- On 23/10/2011
- In Underwater Archeology
- 0 comments
From The Times News
Hurricane Irene left a trail of damage along the North Carolina coast but there was some bit of good news after all the post-storm inspections:The wreck of Blackbeard’s flagship, the Queen Anne’s Revenge, remained intact and without significant disruption as a result of the swirling waters and heavy winds.
That had to please the marine archaeologists, lab personnel, divers and other team members involved in excavating the ship’s ruins, which were discovered on the ocean floor off Carteret County about 15 years ago.
Because the pirate’s ship has remained in its home on the bottom of the ocean for nearly 300 years, the site is both unprotected from the whims of nature and delicate by virtue of its antiquity.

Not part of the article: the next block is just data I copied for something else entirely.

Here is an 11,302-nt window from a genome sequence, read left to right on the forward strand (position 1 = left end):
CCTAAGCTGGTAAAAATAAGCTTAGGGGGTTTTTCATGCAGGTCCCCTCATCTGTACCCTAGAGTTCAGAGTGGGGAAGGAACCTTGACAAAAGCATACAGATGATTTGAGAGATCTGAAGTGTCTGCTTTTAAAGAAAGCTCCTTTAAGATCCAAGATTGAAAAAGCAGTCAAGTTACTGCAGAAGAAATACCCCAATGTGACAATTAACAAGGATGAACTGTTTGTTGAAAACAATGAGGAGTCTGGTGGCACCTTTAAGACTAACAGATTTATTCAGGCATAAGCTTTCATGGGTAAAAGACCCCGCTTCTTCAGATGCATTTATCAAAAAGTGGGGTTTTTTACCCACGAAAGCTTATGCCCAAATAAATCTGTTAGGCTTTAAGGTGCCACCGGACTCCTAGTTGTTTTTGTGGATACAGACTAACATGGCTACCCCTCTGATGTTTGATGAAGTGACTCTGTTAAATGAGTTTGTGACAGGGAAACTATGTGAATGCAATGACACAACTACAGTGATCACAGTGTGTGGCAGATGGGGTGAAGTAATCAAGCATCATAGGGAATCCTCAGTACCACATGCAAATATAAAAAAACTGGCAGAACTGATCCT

Since discovery of the vessel, archaeologists attached to the project have worked feverishly to prevent additional damage to the artifacts associated with the ship.
A hurricane coming ashore so close to the wreck was not fortuitous. Preliminary examinations of the site left the excavation team feeling optimistic about the project’s future and that’s a good thing, both from historical and economic perspectives.
Blackbeard, or Edward Teach, was an English-born pirate who worked the East Coast of the U.S., as well as nearby islands.
He’s perhaps the most famous pirate of that era, marked by his long hair and black beard, braided and adorned with black ribbons, were often cloudy with smoke from burning rope — or lit fuses, depending on the source — under his hat to give him an otherworldly and fearsome appearance.